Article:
A practical implementation of a PPM/FSK data transmission system using combined
spectrum and time spreading
by Karl-Max Wagner and Ikuo Oka
In the following a practical implementation of a PPM/FSK data transmission system
using combined spectrum and time spreading will be described. Due to
the complexity of the task the only practicable way is doing all the signal
processing in software using a sufficiently fast digital signal processor (
a so called ``softradio'' approach ).
2 Software implementation
2.1 Tool choice
The software was mainly written in C using gcc as a compiler. This
compiler has the advantage that it supports a multitude of targets which allows
reusing most of the code using for modelling on a workstation for the actual
signal processor code.
For the DSP used ( Texas Instruments TMS320C40  ) there is an efficient
target implentation available for gcc ( done by Michael Hayes of the University
of Caterbury, Christchurch, New Zealand ) as well as an excellent software
simulator done by Herman ten Brugge. The existence of the latter is critical
because it allows extensive source level debugging, profiling and memory usage
examination difficult to do in actual hardware ( the author actually is of the
opinion that any well done embedded software project should run as expected
for the most part when comitted to actual hardware ).
2.2 Software architecture
The task envisaged actually requires doing most of the work in the frequency
domain ( and even higher domains ). Thus, input data are collected into data
blocks of the size appropriate for the DFT used. All operations are done on
these data sets.
Modularity is always a good idea in such projects - thus most of the functionality
is collected in a file containing all kinds of frequently needed operations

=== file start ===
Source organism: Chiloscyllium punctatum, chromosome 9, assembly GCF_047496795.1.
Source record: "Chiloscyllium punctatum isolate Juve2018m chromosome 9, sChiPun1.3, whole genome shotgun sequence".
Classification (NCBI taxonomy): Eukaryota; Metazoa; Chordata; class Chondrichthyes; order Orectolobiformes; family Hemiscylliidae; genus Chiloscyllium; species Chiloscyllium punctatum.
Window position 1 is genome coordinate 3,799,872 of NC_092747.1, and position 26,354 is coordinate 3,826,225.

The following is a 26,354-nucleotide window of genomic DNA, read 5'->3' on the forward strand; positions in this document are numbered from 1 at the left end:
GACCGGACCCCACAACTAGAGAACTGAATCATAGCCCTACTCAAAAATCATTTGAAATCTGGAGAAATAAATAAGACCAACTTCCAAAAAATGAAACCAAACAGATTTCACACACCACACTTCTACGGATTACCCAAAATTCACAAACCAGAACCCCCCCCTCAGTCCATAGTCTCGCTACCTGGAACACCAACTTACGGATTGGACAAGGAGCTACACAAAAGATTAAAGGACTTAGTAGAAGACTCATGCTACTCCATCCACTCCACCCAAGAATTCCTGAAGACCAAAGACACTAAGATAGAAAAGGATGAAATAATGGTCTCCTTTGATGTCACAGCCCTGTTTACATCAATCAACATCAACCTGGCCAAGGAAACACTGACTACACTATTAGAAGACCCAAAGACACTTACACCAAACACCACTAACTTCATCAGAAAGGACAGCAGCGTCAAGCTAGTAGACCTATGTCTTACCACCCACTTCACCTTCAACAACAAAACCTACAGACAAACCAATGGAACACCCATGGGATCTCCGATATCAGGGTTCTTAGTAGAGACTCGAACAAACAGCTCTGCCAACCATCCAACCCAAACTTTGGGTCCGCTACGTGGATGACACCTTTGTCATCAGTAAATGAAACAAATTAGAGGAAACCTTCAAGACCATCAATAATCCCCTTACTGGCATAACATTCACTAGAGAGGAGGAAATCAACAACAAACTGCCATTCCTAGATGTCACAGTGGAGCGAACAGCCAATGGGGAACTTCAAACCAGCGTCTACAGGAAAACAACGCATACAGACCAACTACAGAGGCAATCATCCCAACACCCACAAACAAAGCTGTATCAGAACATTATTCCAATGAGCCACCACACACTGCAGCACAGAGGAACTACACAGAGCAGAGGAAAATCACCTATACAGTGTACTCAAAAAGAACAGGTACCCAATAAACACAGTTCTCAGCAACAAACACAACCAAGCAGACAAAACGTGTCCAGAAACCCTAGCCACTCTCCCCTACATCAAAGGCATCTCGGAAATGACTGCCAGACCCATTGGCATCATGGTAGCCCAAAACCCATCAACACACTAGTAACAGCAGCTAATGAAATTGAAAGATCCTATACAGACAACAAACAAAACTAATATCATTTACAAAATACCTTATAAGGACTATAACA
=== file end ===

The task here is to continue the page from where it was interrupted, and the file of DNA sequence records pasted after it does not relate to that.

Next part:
as functions. In fact, it turned out that the main program consists of these
functions exclusively. The whole process is like building an electronic circuit
from IC's only. In fact, it seems as if these functions could be used in many
other communications projects - at the moment the author is considering whether
this is the beginning of a general purpose library for communications research
and development purposes.
A crucial part of the software system is a correlating AFC system in the frequency
range. It is necessary because good time spread filters are very sensitive to
frequency deviations inevitable in practical microwave communications systems.
3 Hardware Implementation
3.1 DSP subsystem
As DSP boards hema's DSP1 and DSP2 boards are used. These are based
on the Texas Instruments TMS320C40 digital signal processor with a
good amount of external RAM (between 512 kbytes and 4 Mbytes, with the possibility
to add up to 16 Mbyte of SDRAM). This is a big boon as due to the extensive
use of transforms large data sets have to be stored. External data have to be
copied to the processor's on chip memory in time (this is why extensive profiling
is required to integrate the required ``hidden DMA'' instructions at the
right place into the code).
3.2 Analog Hardware
As analog hardware the well known ``zero IF'' transceivers designed by
Prof. Matjaz Vidmar of the University of Ljubljana (Slovenia) have been used.
These transceivers are pretty much ideal for DSP use as they output / input
an I/Q baseband signal to be transposed directly to the RF signal band. They
also are well tried and tested for wideband BPSK packet radio use as well as
SSB use using the Weaver method, thus eliminating development and debugging
requirements which are not the object of the present research project.
It has been shown how the theoretical concept of  can be implemented
practically. Software implementation specific aspects, aspects of code organisation,
tool selection as well as additional subsystems indispensable under realistic
conditions have been discussed. It has also been shown how maximum use can be
made of already available hardware designsto cut down on ancillary
hardware design time.
One somewhat surprising result of the project is that the software functions
required to implement it are rather general purpose and can be reused for other
communications related projects. This might prove useful for future research
and development projects.
We want to express our thanks to the following companies for support:
Infineon Technologies, Munich, Germany for the donation of rf/microwave semiconductor
- Texas Instruments Freising, Germany for the donation of ADC's and DAC's
- Mitsubishi Electric Corp. for the donation of HEMT's
- Jinsong DUAN, Ikuo OKA, Chikato FUJIWARA, ''A Proposal of Simultaneous
Spread of PPM in Frequency and Time Axes for Adaptive CDMA'', IEICE Trans.
Comm., Vol. E00, No. 1, Jan. 1999
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